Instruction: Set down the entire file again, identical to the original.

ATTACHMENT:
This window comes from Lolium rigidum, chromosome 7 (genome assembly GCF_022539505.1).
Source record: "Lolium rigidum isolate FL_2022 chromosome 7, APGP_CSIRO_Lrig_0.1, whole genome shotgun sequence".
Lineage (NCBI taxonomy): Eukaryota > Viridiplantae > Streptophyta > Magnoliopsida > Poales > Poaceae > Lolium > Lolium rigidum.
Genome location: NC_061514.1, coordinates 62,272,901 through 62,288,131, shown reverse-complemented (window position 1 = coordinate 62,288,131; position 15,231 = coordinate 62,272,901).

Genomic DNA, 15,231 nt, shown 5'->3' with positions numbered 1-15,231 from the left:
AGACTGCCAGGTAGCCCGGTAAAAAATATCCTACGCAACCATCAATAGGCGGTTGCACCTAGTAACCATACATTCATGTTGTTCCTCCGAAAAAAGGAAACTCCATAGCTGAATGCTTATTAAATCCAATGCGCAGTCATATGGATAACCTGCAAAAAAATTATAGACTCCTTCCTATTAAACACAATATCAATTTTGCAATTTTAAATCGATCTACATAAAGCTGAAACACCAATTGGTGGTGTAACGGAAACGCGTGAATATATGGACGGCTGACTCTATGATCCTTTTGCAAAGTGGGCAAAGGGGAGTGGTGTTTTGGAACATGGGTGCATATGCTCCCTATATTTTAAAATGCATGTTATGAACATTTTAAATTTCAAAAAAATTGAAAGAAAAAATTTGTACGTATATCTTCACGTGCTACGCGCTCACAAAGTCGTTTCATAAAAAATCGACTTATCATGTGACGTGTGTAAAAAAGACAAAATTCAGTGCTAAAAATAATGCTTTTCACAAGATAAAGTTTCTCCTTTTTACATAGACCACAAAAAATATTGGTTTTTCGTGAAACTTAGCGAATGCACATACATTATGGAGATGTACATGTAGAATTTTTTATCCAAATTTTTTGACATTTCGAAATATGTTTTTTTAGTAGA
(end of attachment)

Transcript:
This window comes from Lolium rigidum, chromosome 7 (genome assembly GCF_022539505.1).
Source record: "Lolium rigidum isolate FL_2022 chromosome 7, APGP_CSIRO_Lrig_0.1, whole genome shotgun sequence".
Lineage (NCBI taxonomy): Eukaryota > Viridiplantae > Streptophyta > Magnoliopsida > Poales > Poaceae > Lolium > Lolium rigidum.
Genome location: NC_061514.1, coordinates 62,272,901 through 62,288,131, shown reverse-complemented (window position 1 = coordinate 62,288,131; position 15,231 = coordinate 62,272,901).

Genomic DNA, 15,231 nt, shown 5'->3' with positions numbered 1-15,231 from the left:
AGACTGCCAGGTAGCCCGGTAAAAAATATCCTACGCAACCATCAATAGGCGGTTGCACCTAGTAACCATACATTCATGTTGTTCCTCCGAAAAAAGGAAACTCCATAGCTGAATGCTTATTAAATCCAATGCGCAGTCATATGGATAACCTGCAAAAAAATTATAGACTCCTTCCTATTAAACACAATATCAATTTTGCAATTTTAAATCGATCTACATAAAGCTGAAACACCAATTGGTGGTGTAACGGAAACGCGTGAATATATGGACGGCTGACTCTATGATCCTTTTGCAAAGTGGGCAAAGGGGAGTGGTGTTTTGGAACATGGGTGCATATGCTCCCTATATTTTAAAATGCATGTTATGAACATTTTAAATTTCAAAAAAATTGAAAGAAAAAATTTGTACGTATATCTTCACGTGCTACGCGCTCACAAAGTCGTTTCATAAAAAATCGACTTATCATGTGACGTGTGTAAAAAAGACAAAATTCAGTGCTAAAAATAATGCTTTTCACAAGATAAAGTTTCTCCTTTTTACATAGACCACAAAAAATATTGGTTTTTCGTGAAACTTAGCGAATGCACATACATTATGGAGATGTACATGTAGAATTTTTTATCCAAATTTTTTGACATTTCGAAATATGTTTTTTTAGTAGA